With such laws in place, a physician can no longer tell a patient, “Where there’s life, there’s hope. We can try a new treatment. Miracles happen.” Yet any doctor knows this to be true . Any hospice nurse can describe a past case in which a person had a few weeks to live but instead lasted for years. No one can write a law that includes miracles and hope.
No law can truly cover the question of whether suicidal ideation is a matter of clinical depression. The mental state of depression is one that the medical profession can heal with psychotherapy and drugs. By asking for help in assisting suicide, a depressed person may really be asking for help with his despair and fear or for affirmation that suicide is the correct course. If he wanted to commit suicide, he would find a way himself. Most people believe that any terminally ill person about to suffer weeks of incapacitation is depressed. However, this is not true . Many terminally ill people are not depressed. Those who are need treatment.
Proponents of such laws point to a tiny minority of cases in which terminally ill people are too sick to leave their beds or even to move their arms and legs. They want to commit suicide, but no longer have the power to do so. If they have made a living will, they have already provided that their care will be limited to pain control and that no extraordinary means will be taken to keep them alive. By the way, helping severely incapacitated people such as Christopher Reeve or Terri Schiavo to die is not a factor, because assisted suicide laws are only for the terminally ill.
Sometimes when we watch a person in his last hours, we wonder if it would not be a kindness to end that life more quickly. We tell ourselves that we would not want to be that person. We delude ourselves that euthanasia is compassion, not killing. We do a form of doublethink. We change the notion of mercy killing to suicide.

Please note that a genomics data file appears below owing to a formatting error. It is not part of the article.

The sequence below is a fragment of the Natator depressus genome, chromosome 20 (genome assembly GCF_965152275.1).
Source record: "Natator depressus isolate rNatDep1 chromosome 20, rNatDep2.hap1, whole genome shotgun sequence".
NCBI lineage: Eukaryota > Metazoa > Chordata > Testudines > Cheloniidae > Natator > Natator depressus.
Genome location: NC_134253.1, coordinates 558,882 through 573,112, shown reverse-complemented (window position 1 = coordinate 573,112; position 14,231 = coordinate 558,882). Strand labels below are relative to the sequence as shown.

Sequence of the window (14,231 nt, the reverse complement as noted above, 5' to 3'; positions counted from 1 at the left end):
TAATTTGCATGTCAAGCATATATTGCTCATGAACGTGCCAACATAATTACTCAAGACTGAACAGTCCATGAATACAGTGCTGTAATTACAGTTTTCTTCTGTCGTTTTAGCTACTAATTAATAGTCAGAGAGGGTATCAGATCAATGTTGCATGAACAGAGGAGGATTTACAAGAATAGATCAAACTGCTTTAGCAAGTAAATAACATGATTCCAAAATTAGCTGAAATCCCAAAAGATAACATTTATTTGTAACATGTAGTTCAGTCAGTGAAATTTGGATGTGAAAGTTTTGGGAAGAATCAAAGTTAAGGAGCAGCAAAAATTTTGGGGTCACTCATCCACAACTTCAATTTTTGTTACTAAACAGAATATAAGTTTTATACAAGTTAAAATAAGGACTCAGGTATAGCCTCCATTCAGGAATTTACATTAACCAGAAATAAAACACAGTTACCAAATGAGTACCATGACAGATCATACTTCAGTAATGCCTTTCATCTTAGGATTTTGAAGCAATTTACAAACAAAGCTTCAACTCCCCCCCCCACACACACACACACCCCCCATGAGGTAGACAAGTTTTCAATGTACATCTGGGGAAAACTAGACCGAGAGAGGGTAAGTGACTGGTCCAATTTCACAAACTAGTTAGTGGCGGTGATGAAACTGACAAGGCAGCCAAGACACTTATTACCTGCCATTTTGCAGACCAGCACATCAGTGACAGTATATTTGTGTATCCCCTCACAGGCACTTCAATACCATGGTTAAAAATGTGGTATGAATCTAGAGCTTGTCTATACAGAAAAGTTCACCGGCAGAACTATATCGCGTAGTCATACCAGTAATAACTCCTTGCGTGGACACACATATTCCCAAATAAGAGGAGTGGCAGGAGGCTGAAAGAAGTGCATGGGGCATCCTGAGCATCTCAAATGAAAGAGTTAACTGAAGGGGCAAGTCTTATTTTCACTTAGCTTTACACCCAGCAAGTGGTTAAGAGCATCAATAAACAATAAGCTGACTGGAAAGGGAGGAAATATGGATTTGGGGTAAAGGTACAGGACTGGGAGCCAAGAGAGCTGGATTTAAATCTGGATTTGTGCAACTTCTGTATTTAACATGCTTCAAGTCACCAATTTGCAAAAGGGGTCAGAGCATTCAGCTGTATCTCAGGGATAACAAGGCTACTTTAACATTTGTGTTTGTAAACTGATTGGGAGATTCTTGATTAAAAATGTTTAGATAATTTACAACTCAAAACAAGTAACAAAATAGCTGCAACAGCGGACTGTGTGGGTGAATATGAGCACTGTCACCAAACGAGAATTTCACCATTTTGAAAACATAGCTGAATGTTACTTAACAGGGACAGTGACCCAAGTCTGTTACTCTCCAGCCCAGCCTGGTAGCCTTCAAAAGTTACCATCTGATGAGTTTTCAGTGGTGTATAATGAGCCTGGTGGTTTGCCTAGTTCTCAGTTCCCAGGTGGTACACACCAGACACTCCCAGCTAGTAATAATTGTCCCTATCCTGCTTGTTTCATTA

However, as we set up laws and rules through our courts and justice system, we cannot just think of ourselves only as individuals. We have to think of the greater good for society. We have to look at the implications of having such a public policy in place. We have to think through what it would mean to young people, who already end their lives by the thousands each year, to live in a country where everyone agrees that suicide is justified. We have to look at the implications for medical practitioners, whose work is now healing disease and promoting life, not ending it.
We have to picture our country as a place where we do not protect and care for our terminally ill, but instead ask them to hurry things up so we can avoid looking at mortality. Finally, before we pass such laws, we have to look at the history of other societies that have had policies of actively killing the terminally ill. We note how these policies gradually came to include other classes of people: deformed babies, physically handicapped, mentally retarded, insane, and those with objectionable skin colors or religions or lifestyles. The Romans and the Nazis did this, and their worlds collapsed. There is no reason to believe we Americans are nobler and wiser or that our society would end any differently.